For as long as we can remember, wine bottles have been sealed with corks. But what are they? How are they made? And why are corks used for wine bottles, anyway? Hang onto your decanter, because we are going to solve this mystery!
What is a wine cork made of?
Wine corks are made out of the tree bark of Quercus Suber, also commonly known as cork oaks.
The bark of Quercus Suber is harvested every nine years from early May to late August, once the tree reaches its maturity; don’t worry as no trees are harmed during this process. After harvesting, the cork planks are placed on pallets and are prepped to be boiled. The planks are boiled to kill germs and soften the material. The boiling process also flattens the cork to make it easier with which to work.
Next, the planks are graded and cut into workable pieces. Some will be used for making natural corks, which are solid pieces of cork that are cut in one piece. Other planks will be used to make technical corks, which are made up of small pieces of cork fused together.
The planks are then punched either manually by a worker, or by a machine punch that is operated by a worker. This process takes skill and precision because if a wrong move is made, the cork will not be able to be used, and it will be scrapped. The leftover scraps are then grounded up to make granules that are glued together to make agglomerate corks. Agglomerated corks are corks made from the granulated by-products of natural cork production. They are more of an economical alternative than using natural cork. They’re bound together using pressurization and adhesive agents.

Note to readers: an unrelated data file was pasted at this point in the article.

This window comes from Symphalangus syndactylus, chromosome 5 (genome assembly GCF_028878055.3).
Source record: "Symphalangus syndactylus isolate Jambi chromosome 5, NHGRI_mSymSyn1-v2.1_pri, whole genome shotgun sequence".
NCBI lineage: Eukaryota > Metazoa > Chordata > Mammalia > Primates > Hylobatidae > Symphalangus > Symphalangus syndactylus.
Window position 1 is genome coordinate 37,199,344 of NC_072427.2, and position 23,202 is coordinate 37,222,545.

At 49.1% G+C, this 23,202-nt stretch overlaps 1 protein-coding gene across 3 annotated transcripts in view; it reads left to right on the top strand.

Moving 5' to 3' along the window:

Lastly, they are optically sorted by using blasts of air to send the corks into the appropriate grade of bins. The corks are then sorted further by factory workers and are placed in bins to be shipped out.
Where did cork originate?
Cork Oak originated from the western Mediterranean basin, in countries such as North Africa (Algeria, Tunisia, and Morocco), southern France, Spain, Italy, and Portugal.
Why is cork used in wine bottles?
It is used in wine bottles because it can form to the shape of the bottle, and it makes an appealing way to seal wine. Cork is also a renewable resource, which is better for the environment than the screw-cap.
Pop open a bottle with us!
Now that you’ve learned all about corks, it’s time to join us for a glass of one of our vast varieties of wine! Reserve your table today or give us a call at 570-270-3818.